Not sure if this is common with other runners or not, but I have a tendency to remember with quite clarity specific races. This generally pertains to the ones that maybe ended in a personal hardship, celebrated a specific anniversary or was a personal victory of some sorts. Yesterday’s race was actually a combination of reasons that I’ll always remember. If you have been reading the blog for the last couple of weeks I’ve hinted that I was running a half marathon – specifically the Peoria Heights Half Marathon. The goal this year was to get more halfs in and that meant starting earlier in the race season. Typically the half target is early September. This year the target was May, but found out two weeks ago that the Heights race was on (was given indications last year it was off due to the sponsor moving out of that city). Went ahead and signed up figuring I could use it as an easy training run and wouldn’t have to bring my own fluids. I was already at 12 miles having kept the training up through the Winter months – one more mile (point one) shouldn’t be that hard
Well, I can say with great pride the medal is now mine.
From a swag perspective, this one featured one of the nicest medals I have received and definitely the best shirt. Kudos to the River City Race Management Team (Shazam Racing) for putting on another great race. If you recall, they also ran the Screaming Pumpkin Race (link here) which also had awesome medals. We were unable to locate an ambulance, which is a little troublesome on its own, but we decided to take the traditional post race picture on a nearby wall – the best part being I was able to SIT.
Hit the jump to read all about what it took to claim this medal!
Two other reasons this race will not be forgotten is the fact it was definitely harder than anticipated and Murphy struck when I injured my foot on what was supposed to be the second to last taper run before race day. After 12 miles on Saturday up at Chain O Lakes, there was suppose to a 6 mile Tuesday and finally a quick 3 miler on Thursday. Well, that was the plan. After Tuesday’s run the ball of my big toe was seriously messed up. Hoping it was a light case of turf toe, the final taper was called off and instead spent the remaining days trying to ice/massage it back. Saturday morning came and it was still hurting – not good.
Friday Linda took me to pick up the race packet and she drove the course so I could see what was in store. Truthfully, this course (link here) was quite confusing and required us a couple of times circling the area trying to get the turns right – didn’t help that the course that was on the website was changed from the first time I printed the course a week ago. For a runner, doubling back on yourself is very confusing so redrew the course with the mileage markers taken from the truck’s odometer. If you look at the course map (link above) you will notice it first does an inner loop, then heads out to the right, comes back and goes out left, comes back and goes back right and then comes back to the starting street and comes down to the finish. A big fear as a runner is you will get lost – this course definitely had a high probability of that which is why the time was taken to put it in a format that could be remembered easily
Since my personal photographer was going to be there I also wanted to give her some idea when to start looking for me. With the mileage all laid out it was pretty easy to estimate the time ranges at each of the two positions she was going to be at – the times were based on an 8:30 and 9:00 pace. The goal was to fall somewhere in the middle of those two based on the current level of training. The course gave Linda 5 opportunities to take shots – two at the starting location (since the inner loop took me back there) and then two at the 6.0/8.4 location and then again at the finish.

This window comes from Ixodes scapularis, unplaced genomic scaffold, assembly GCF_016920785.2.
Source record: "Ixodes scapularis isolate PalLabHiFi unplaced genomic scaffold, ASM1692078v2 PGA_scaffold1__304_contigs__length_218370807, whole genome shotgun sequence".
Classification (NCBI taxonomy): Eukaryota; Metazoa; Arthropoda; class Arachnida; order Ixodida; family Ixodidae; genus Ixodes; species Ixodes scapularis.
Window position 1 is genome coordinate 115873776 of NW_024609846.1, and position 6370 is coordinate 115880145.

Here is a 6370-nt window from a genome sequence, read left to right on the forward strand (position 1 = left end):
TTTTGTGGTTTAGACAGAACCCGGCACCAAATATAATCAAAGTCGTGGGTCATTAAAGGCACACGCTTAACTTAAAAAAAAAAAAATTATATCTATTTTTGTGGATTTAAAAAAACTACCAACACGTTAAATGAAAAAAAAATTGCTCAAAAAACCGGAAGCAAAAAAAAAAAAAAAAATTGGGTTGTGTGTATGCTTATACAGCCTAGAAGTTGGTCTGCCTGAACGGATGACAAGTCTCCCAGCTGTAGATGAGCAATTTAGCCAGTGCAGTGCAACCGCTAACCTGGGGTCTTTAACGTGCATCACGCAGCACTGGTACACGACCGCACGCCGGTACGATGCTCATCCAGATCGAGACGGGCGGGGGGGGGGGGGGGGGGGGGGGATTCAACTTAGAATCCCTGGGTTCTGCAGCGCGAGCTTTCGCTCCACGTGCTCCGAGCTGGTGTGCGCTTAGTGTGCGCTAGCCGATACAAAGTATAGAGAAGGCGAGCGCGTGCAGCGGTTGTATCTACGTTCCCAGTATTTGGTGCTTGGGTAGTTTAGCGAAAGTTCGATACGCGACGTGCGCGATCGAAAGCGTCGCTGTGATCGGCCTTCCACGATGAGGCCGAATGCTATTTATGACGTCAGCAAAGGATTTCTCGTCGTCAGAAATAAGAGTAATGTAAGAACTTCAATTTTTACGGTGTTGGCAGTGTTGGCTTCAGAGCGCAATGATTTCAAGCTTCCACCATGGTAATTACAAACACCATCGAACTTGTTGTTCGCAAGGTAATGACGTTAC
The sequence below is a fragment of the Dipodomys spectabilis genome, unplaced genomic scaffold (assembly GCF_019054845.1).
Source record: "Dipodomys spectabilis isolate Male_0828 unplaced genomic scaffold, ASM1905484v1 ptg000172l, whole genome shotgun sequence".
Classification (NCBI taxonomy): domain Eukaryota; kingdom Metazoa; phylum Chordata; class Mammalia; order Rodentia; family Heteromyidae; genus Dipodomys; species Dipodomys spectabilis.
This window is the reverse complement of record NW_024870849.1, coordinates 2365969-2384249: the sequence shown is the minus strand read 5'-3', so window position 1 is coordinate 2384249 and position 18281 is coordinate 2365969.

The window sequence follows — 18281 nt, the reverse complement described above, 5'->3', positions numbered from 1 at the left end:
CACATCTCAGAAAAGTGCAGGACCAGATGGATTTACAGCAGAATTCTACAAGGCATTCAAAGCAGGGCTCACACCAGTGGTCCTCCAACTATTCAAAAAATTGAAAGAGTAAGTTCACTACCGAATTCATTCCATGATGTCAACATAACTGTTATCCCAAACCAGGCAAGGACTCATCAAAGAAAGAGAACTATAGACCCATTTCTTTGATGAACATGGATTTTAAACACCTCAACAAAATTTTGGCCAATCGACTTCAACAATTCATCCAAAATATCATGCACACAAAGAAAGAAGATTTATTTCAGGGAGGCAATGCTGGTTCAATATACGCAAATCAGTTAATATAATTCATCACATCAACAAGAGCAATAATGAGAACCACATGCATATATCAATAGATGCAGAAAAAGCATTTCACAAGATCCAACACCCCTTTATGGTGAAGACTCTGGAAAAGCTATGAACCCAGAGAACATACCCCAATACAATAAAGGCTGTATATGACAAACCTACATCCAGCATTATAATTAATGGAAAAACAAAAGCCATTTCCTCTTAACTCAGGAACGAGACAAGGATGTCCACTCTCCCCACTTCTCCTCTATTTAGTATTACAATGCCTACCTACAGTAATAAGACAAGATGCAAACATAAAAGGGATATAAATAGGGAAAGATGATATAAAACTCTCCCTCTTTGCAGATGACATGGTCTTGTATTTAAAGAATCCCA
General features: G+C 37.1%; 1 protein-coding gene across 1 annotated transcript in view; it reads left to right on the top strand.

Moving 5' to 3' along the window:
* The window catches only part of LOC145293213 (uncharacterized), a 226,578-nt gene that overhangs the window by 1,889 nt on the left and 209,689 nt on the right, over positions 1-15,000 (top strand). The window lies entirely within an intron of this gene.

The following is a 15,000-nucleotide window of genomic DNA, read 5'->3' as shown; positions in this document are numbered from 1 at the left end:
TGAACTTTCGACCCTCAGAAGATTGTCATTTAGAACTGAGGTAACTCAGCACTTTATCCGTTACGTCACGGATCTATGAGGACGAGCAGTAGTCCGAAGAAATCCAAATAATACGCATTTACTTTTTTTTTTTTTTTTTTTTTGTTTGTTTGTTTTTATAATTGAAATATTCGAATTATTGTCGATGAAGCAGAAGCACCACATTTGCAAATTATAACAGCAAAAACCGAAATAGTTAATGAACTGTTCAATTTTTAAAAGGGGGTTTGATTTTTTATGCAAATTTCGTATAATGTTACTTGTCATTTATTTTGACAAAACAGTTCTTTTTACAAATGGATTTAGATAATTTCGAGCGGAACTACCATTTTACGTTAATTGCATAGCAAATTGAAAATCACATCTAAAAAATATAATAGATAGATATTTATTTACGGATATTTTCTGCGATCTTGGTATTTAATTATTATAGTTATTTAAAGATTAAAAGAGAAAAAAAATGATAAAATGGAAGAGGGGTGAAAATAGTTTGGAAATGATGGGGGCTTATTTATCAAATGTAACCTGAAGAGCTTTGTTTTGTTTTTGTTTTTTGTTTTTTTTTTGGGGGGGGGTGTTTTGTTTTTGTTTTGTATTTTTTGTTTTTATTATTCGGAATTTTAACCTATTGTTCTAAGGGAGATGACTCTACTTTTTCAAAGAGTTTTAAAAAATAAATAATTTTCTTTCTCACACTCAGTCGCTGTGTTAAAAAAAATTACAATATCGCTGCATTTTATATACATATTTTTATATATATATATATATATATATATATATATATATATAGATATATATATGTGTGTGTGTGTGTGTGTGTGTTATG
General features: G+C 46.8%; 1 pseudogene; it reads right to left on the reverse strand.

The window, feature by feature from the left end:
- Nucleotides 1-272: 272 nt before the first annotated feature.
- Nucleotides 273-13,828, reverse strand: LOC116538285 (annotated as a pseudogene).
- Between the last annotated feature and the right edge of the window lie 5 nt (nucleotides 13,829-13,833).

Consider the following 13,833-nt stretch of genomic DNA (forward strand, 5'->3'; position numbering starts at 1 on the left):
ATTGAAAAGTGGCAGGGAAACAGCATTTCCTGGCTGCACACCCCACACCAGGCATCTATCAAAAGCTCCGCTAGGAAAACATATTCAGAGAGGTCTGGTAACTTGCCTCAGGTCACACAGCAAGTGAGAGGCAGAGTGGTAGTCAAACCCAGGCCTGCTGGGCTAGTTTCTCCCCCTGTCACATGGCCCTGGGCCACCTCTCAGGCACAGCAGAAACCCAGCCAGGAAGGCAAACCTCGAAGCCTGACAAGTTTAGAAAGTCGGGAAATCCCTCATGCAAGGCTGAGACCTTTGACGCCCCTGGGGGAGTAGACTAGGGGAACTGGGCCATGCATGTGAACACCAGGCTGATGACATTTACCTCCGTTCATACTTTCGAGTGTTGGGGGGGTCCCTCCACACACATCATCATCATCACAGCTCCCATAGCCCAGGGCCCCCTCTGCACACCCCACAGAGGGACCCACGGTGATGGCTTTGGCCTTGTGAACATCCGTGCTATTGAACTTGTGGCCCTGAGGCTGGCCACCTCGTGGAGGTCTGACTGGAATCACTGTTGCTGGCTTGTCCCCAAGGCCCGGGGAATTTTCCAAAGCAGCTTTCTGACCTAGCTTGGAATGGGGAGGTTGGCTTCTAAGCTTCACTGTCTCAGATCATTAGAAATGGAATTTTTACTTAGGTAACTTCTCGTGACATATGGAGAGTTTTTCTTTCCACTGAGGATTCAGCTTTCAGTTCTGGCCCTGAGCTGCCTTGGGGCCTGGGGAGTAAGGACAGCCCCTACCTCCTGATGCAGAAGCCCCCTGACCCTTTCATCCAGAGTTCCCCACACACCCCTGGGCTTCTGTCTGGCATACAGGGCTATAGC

Here I am before the race trying not to dwell on the task ahead. How about that shirt! Wanted something so Linda could pick me out of the crowd easily – as you can tell, that orange (the traditional race day color) was nearly radioactive to the point it was even screwing with the camera sensors. Heard comments throughout the race that I was easy to see hehehe.
Definitely easy to tell this was the START of the race. This may be the first time I am not the one goofing around the most at the gun – that lady in front of me was having a blast and was busy letting everyone know it (I just ham for my photographer). One thing of note, see that tube in her hand.. that means she’s only doing half the race since that is the relay baton. Thinking her excitement was increased knowing that she only has half as far to go as those of us without the baton. Me thinks the dude to my right in blue might have raced here before based on his expression of fear and concern.
So, thought I’d throw this next set of pictures more for my own reference, but if you are a runner you might be somewhat intrigued. It is well known by now that last year was spent changing my running gate – transitioning from a full blown heal strike to a midfoot land under/behind the torso. This is something that preoccupies the brain cells during every run. Lean forward, smaller strides drive through the strike. This also means I get to assess myself against all the other runners that come into my field vision (either out on the course or driving by runners on the road these days). Clearly there were at least two other individuals that are either natural at this or also spent a considerate amount of time working on their form. Can you guess who they might be?
Any easier now?
How about now.. (note the lady apparently didn’t get the memo about which leg to lead with hehehe)
Talk about some exact same forms down to the same cadence and angles. Pretty fascinating given the fact we were a little more than a mile into the race and already banded into the common pace groups.
This is my favorite photograph from my personal photographer (Linda). This was at the 6 mile point and was feeling pretty good having made it up and back on the first loop down the huge Grandview Drive hill. By this time it was very apparent the second time tackling that hill and back was going to be a personal struggle.